US v. Lymas, et al.: In this appeal, the Fourth Circuit considered procedural and substantive challenges to three 200-month sentences, ordered to three of the four co-conspirators in a convenience store robbery ring. Each of the defendants had different criminal histories. Each had different advisory guidelines ranges. However, each defendant received the exact same sentence, based upon the district court’s position that the sentencing guideline under-punished the crimes. The sentences imposed on each defendant amounted to upward variances ranging from 3 months for one, 15 months for the second, and 62 months for the third.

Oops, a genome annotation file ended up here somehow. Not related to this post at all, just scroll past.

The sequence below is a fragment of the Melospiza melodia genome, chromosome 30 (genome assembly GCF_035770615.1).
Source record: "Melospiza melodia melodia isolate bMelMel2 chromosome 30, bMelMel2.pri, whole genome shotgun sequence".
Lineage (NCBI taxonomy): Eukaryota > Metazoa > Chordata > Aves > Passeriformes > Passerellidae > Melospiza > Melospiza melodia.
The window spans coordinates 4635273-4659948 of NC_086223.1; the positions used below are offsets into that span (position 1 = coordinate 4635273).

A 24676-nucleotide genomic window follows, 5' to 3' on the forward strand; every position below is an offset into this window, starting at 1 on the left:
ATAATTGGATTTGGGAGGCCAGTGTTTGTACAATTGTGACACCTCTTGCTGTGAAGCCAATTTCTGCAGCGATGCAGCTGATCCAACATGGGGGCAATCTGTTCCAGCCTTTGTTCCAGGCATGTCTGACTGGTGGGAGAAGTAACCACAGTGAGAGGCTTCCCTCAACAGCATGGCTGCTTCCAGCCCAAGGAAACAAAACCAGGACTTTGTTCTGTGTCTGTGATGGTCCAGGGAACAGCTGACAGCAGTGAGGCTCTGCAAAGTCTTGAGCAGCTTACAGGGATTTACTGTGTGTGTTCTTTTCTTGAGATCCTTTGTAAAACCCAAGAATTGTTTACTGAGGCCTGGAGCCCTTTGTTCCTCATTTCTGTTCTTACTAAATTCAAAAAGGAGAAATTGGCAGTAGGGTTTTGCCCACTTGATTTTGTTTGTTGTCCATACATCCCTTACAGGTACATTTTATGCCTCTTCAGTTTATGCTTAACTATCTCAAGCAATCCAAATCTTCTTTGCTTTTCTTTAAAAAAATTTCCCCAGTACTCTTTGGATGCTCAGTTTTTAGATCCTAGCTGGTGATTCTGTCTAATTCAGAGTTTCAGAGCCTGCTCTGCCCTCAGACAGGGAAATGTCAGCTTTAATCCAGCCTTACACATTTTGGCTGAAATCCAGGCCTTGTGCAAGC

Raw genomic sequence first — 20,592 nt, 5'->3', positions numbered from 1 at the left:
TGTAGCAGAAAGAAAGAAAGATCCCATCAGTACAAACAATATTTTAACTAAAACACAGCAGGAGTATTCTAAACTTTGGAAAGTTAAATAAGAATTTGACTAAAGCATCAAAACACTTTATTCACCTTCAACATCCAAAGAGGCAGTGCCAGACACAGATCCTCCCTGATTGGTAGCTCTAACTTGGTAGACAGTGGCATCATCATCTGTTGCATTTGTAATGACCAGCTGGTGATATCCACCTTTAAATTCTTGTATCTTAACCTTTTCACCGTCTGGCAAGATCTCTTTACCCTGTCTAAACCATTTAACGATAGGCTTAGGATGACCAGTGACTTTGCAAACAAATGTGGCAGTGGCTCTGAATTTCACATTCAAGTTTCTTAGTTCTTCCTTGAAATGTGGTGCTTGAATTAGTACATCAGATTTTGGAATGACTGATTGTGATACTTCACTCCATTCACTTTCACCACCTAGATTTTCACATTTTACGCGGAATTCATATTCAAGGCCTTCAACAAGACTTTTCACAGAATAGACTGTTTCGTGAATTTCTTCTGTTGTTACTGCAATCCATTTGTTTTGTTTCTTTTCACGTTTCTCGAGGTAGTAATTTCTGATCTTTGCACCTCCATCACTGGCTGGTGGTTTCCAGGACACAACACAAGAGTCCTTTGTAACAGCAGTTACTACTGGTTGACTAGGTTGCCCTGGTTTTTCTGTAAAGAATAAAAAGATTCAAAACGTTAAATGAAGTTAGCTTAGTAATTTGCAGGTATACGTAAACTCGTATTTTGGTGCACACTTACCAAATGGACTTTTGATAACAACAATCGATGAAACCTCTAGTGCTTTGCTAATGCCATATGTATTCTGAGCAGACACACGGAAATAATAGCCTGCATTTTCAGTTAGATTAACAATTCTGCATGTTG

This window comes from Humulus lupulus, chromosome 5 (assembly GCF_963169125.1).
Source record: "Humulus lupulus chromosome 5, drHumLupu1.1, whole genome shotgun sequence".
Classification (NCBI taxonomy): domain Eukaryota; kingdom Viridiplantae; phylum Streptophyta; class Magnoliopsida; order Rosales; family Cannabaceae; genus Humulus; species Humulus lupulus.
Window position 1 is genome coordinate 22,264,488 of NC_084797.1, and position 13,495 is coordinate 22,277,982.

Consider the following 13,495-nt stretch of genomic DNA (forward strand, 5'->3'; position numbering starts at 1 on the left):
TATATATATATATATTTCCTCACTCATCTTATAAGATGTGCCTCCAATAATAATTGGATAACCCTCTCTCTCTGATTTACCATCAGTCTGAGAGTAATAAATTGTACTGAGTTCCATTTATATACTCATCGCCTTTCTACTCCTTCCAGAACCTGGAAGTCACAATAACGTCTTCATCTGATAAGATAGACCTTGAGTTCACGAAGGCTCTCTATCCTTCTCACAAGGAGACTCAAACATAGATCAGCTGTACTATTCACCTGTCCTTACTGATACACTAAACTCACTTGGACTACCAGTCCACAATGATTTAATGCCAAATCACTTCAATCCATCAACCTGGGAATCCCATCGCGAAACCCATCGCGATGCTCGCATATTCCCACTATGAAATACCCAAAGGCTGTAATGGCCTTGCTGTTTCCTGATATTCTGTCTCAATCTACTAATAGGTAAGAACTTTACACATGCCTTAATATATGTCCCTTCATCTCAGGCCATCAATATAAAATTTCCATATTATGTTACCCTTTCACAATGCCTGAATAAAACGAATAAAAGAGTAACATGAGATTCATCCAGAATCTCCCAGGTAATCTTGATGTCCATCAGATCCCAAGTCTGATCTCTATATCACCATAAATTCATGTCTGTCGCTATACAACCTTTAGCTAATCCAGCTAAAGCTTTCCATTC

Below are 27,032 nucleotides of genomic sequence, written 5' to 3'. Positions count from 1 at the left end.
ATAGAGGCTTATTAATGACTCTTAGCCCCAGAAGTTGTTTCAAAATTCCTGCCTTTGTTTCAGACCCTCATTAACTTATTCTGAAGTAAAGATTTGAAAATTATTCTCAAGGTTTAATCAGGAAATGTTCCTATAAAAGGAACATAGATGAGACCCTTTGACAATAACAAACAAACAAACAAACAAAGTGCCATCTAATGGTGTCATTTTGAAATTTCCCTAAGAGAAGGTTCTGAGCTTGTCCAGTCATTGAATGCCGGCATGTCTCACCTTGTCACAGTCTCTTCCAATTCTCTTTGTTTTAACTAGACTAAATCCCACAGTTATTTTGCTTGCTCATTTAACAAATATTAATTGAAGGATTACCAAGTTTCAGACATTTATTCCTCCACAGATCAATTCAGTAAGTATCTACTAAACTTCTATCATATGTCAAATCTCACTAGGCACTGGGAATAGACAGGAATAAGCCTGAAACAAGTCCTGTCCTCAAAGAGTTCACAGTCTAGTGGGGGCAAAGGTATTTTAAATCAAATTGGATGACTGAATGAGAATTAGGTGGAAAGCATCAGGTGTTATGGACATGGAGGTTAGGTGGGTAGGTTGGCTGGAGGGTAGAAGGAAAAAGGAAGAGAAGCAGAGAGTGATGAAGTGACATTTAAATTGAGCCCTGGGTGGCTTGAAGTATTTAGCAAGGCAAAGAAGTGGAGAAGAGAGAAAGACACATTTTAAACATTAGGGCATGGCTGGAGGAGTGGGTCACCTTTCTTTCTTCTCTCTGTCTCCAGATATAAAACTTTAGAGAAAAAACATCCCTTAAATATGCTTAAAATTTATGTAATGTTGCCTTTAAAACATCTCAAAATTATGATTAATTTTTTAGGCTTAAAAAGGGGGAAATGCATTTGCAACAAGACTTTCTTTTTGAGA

The Fourth Circuit determined that, except for offering its view of the seriousness of the offense that occurred in this case (i.e., robberies that in some instances involved handguns, in one case a juvenile, and some violence), the sentencing court ignored every other statutory factor, and imposed sentences purely based upon the crime rather than the individual defendants. In imposing these sentences, according to the panel here, the district court rejected not only the Sentencing Commission’s considered judgment as to the appropriate sentence for the crimes, but also the “foundational principles of the Guidelines themselves - - proportionality in sentence, which ‘match[es] punishment with culpability’.” While the imposition of this sentence may technically be permissible post-Booker, the Fourth Circuit determined that this sort of “wholesale rejection” of the Guidelines requires a “significantly more detailed explanation than” the district court gave here. The Fourth Circuit vacated the sentences and remanded to the district court for resentencing.